Each time the price of silver rises, you will find a sequence of events taking place. The first thing that happens is that short positions on the COMEX go ballistic or the sale of options increase until the price of silver is capped or brought down. The size of these short positions is always larger than available silver supplies. Most of the time they are 4-6 times greater than available supplies that could be used to satisfy delivery. The size of these short positions is not limited by CFTC laws. This is because there are no limits on speculative positions except the current spot delivery month. Since there are no limits to the amount of silver that can be shorted or options contracts sold, they can increase in sufficient size and grow exponentially until the price of silver is capped or brought down.
The CFTC pays no attention to the amount of these short positions in relation to available inventory. The thought of large deliveries isn’t even considered or the fact that it could ever become a problem. Current CFTC rules favor the short sellers. In fact laws are in place that make it difficult to take delivery since delivery is limited to no more than 1,500 contracts a month or 7,500,000 ounces of silver. Even then this amount could be changed arbitrarily by the Exchange. There is an Exchange rule that says delivery is also limited to amounts that are “customary” or “ordinary.” For example in the month of July, if normal delivery is 500 contracts, in a period of crisis, they could in effect limit delivery in that month to 500 contracts.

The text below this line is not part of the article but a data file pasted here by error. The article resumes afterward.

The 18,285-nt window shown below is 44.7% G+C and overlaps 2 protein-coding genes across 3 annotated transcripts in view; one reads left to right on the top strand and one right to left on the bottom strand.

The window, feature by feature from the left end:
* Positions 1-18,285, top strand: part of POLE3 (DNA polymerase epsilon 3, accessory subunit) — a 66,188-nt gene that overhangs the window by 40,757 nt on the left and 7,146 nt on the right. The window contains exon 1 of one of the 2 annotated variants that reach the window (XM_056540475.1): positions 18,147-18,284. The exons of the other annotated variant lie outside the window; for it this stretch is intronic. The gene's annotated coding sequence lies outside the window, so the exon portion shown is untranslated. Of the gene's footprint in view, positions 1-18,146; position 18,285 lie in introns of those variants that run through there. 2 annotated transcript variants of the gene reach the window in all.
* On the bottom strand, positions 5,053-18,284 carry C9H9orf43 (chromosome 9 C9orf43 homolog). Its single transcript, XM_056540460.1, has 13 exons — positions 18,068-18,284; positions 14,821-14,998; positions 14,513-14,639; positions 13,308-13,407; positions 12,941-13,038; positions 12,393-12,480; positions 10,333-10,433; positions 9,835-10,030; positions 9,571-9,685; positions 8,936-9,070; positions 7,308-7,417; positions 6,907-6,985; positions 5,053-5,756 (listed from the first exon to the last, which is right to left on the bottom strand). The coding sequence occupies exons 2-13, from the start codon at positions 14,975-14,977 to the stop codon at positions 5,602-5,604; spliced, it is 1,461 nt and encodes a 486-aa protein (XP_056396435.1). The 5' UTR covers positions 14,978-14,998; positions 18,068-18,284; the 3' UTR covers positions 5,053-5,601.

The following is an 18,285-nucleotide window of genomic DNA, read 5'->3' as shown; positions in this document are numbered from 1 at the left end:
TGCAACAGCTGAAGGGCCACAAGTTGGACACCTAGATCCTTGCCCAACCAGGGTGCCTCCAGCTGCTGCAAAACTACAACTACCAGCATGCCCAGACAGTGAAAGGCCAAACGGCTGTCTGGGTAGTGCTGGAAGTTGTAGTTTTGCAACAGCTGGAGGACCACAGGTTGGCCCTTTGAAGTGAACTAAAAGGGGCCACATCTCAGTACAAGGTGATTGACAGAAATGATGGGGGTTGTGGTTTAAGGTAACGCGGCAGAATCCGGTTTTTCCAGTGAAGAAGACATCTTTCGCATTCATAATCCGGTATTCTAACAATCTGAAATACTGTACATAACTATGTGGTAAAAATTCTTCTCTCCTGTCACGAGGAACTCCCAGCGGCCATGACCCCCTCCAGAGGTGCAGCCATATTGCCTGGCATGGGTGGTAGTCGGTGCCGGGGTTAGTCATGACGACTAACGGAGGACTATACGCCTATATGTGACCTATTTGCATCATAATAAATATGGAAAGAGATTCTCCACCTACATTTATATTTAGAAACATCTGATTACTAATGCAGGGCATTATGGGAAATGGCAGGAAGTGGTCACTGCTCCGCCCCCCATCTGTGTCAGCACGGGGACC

Because most contracts are settled in cash and taking delivery has never been considered a problem, short sellers have been able to put in place large short positions without ever being squeezed. Most people would rather settle in cash rather then bullion. That may not always be the case as the value of cash evaporates with the depreciation of the dollar. As U.S. financial difficulties increase and the dollar loses more of its value, the movement out of paper will accelerate. This is going to lead to increased demand for real money and that means silver and gold. A large short position on the COMEX that goes well beyond the ability of the Exchange to deliver will then become a problem. The Exchange at this time might go to cash settlement without ever releasing available inventory. If that happens, we will be at the crisis stage—a time when demand for physical metals will be high.